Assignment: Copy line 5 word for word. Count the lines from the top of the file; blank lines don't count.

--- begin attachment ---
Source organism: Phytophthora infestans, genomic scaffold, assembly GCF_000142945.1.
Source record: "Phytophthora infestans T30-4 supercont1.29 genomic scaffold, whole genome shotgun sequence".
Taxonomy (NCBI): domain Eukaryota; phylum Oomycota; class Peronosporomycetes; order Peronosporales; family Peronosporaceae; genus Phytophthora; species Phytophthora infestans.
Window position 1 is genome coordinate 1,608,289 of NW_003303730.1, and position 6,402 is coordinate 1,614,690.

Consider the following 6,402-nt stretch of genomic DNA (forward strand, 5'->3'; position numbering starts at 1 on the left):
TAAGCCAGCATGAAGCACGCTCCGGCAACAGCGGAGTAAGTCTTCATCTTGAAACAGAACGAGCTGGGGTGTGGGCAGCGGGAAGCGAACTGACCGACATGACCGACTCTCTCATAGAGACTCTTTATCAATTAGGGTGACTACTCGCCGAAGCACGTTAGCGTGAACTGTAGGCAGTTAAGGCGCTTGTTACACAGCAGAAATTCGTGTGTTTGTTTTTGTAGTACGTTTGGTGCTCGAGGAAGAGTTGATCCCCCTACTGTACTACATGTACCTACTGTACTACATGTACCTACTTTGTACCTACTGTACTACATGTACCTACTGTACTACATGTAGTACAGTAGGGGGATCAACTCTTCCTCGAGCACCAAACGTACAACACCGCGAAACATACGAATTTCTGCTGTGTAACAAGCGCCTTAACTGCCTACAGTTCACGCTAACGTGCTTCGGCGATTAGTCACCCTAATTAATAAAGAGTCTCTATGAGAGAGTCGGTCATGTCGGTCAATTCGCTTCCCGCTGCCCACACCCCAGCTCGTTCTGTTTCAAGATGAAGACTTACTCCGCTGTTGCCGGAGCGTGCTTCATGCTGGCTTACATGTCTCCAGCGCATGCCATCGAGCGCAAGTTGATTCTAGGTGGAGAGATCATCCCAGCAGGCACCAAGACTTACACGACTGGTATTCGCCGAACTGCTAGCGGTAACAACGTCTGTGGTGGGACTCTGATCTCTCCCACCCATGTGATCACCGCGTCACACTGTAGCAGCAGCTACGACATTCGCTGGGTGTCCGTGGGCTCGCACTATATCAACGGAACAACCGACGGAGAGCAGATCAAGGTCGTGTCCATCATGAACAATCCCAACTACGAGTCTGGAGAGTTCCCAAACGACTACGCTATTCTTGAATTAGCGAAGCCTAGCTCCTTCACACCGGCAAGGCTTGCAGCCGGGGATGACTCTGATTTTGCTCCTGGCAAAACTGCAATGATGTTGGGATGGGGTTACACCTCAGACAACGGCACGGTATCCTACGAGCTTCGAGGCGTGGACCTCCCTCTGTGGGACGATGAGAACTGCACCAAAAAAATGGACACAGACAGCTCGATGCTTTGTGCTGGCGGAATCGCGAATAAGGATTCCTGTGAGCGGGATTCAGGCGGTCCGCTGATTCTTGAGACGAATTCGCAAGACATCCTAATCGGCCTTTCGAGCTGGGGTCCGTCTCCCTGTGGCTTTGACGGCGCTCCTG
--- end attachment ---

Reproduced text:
Consider the following 6,402-nt stretch of genomic DNA (forward strand, 5'->3'; position numbering starts at 1 on the left):